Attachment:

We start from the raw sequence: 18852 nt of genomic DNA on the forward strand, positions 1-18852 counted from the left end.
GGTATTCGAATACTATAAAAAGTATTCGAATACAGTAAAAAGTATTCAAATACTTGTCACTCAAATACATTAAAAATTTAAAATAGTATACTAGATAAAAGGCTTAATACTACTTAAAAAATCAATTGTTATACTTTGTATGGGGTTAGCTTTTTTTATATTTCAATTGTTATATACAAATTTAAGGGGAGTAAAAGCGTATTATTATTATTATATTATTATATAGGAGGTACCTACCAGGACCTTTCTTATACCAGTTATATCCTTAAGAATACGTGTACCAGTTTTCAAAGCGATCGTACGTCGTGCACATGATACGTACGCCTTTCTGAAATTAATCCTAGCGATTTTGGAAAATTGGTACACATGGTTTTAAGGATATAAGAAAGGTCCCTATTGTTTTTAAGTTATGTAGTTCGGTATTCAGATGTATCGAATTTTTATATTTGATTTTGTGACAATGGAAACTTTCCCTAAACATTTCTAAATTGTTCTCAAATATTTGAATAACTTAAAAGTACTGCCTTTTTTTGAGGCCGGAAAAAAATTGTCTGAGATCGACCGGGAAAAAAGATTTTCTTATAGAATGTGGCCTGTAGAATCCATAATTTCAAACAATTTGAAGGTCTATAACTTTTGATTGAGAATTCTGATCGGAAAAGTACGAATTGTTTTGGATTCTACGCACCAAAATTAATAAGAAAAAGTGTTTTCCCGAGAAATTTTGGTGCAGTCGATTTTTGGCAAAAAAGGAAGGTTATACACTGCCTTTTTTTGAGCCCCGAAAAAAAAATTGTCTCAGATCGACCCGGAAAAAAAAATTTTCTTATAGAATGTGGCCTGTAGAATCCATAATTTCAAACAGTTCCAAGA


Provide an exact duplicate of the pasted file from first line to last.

We start from the raw sequence: 18852 nt of genomic DNA on the forward strand, positions 1-18852 counted from the left end.
GGTATTCGAATACTATAAAAAGTATTCGAATACAGTAAAAAGTATTCAAATACTTGTCACTCAAATACATTAAAAATTTAAAATAGTATACTAGATAAAAGGCTTAATACTACTTAAAAAATCAATTGTTATACTTTGTATGGGGTTAGCTTTTTTTATATTTCAATTGTTATATACAAATTTAAGGGGAGTAAAAGCGTATTATTATTATTATATTATTATATAGGAGGTACCTACCAGGACCTTTCTTATACCAGTTATATCCTTAAGAATACGTGTACCAGTTTTCAAAGCGATCGTACGTCGTGCACATGATACGTACGCCTTTCTGAAATTAATCCTAGCGATTTTGGAAAATTGGTACACATGGTTTTAAGGATATAAGAAAGGTCCCTATTGTTTTTAAGTTATGTAGTTCGGTATTCAGATGTATCGAATTTTTATATTTGATTTTGTGACAATGGAAACTTTCCCTAAACATTTCTAAATTGTTCTCAAATATTTGAATAACTTAAAAGTACTGCCTTTTTTTGAGGCCGGAAAAAAATTGTCTGAGATCGACCGGGAAAAAAGATTTTCTTATAGAATGTGGCCTGTAGAATCCATAATTTCAAACAATTTGAAGGTCTATAACTTTTGATTGAGAATTCTGATCGGAAAAGTACGAATTGTTTTGGATTCTACGCACCAAAATTAATAAGAAAAAGTGTTTTCCCGAGAAATTTTGGTGCAGTCGATTTTTGGCAAAAAAGGAAGGTTATACACTGCCTTTTTTTGAGCCCCGAAAAAAAAATTGTCTCAGATCGACCCGGAAAAAAAAATTTTCTTATAGAATGTGGCCTGTAGAATCCATAATTTCAAACAGTTCCAAGA